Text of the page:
In the past this responsibility for the management and operation of the reserve was usually entrusted either to the parastatal grain agency or to a specifically created institutional entity. The National Cereals and Produce Board, in Kenya, and Grain Marketing Board in Zimbabwe are examples of parastatals which were given responsibility for managing and operating the strategic grain reserve. In these instances the reserve was treated as a buffer, or minimum, stock within the normal operational stocks of the parastatal. As such there was no physical separation of the reserve or special requirements to be met for its use. Conversely, the establishment of a specialised entity, e.g. the Food Security Units in Ethiopia and Tanzania, was associated with the physical separation, and identification, of the reserve from normal operating stocks. Set conditions were established which had to be met before grain could be released from the reserve, e.g. the declaration of a food emergency and high level authorisation for the release of grain. As these specialised entities did not have direct access to storage facilities, or experience of grain management, the physical storage of grain was normally contracted out. The parastatal was usually appointed to this task as it was often the only organisation with both storage facilities and experience of grain storage management.

With the introduction of market liberalisation there will continue to be a need for an institutional entity with responsibility for managing the strategic grain reserve. As before the choice lies between giving the responsibility to the parastatal or a retaining management within government by giving responsibility to a government department or through the creation of specialised semi-autonomous entity.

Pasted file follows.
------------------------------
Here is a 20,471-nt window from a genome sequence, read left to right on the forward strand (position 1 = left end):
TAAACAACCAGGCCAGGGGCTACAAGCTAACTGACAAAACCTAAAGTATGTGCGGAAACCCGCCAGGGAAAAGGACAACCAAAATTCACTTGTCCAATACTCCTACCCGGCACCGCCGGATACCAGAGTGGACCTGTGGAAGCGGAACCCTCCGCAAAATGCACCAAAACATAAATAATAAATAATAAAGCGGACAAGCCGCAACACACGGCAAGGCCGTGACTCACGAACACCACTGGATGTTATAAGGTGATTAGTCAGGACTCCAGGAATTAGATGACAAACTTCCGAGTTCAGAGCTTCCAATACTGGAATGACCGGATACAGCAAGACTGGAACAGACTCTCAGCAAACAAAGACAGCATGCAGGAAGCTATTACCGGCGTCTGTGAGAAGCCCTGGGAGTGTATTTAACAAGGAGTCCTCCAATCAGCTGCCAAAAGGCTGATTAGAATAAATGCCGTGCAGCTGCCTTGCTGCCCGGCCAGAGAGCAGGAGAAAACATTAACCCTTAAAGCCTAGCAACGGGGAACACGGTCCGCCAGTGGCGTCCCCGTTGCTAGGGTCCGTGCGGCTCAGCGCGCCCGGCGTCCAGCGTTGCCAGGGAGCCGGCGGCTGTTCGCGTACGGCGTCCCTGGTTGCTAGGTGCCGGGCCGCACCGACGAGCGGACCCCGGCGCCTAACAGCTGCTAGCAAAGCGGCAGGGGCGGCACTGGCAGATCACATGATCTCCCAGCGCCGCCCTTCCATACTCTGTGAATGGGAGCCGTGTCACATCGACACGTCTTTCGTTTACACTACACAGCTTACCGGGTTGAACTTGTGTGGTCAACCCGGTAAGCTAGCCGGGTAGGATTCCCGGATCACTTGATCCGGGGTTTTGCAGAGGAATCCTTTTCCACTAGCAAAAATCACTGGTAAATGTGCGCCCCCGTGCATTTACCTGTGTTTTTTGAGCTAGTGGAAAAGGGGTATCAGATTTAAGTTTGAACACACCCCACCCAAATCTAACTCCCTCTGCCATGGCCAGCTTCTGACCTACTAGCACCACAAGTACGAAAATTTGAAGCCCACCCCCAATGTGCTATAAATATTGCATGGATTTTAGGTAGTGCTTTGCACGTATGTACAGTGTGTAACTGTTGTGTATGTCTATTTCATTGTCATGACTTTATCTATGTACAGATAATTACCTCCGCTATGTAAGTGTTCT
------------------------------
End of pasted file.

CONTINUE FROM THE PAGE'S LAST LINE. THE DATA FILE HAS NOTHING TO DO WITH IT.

The process of market liberalisation will bring about fundamental changes to the structure and role of the parastatal grain agencies. While some may remain in the public sector others could eventually be privatised or, as happened to Namboard in Zambia, wound-up. From the outset of the liberalisation process parastatals will lose their monopoly of the grain market and, for the first time, have to compete alongside the private sector for the purchase and sale of grain. To avoid charges of unfair competition by the private sector the parastatal will need to operate according to commercial principles and no longer be able to depend on the government covering commercial trading losses. Although the parastatal may be required to undertake certain social responsibilities, e.g. price stabilisation, particularly during the early transitional stages, care needs to be taken to ensure that these do not create opportunities for conflicts of interest. Such a situation could arise between a parastatal's commercial grain marketing activities and the non-commercial, government financed, activities associated with managing the reserve. For example, a parastatal could always be open to charges of making stock, or financial, manipulations between the reserve and its commercial activities to its advantage. If the parastatal is to be given the responsibility for the reserve, as is the case of ADMARC in Malawi, an essential requirement should be the separation of activities associated with the management and operation of the strategic grain reserve from those associated with normal commercial market operations. Of key importance is the separation of financial accounting of the costs incurred by, and revenues accruing to, the reserve from those of commercial activities. To protect its interests the government may also wish to appoint a higher level authority to act as a "watch dog" to monitor the parastatal's actions. With a parastatal managing and operating the reserve there may also be private sector complaints that they are debarred from bidding for some of the potentially profitable aspects of managing the reserve, e.g. grain storage.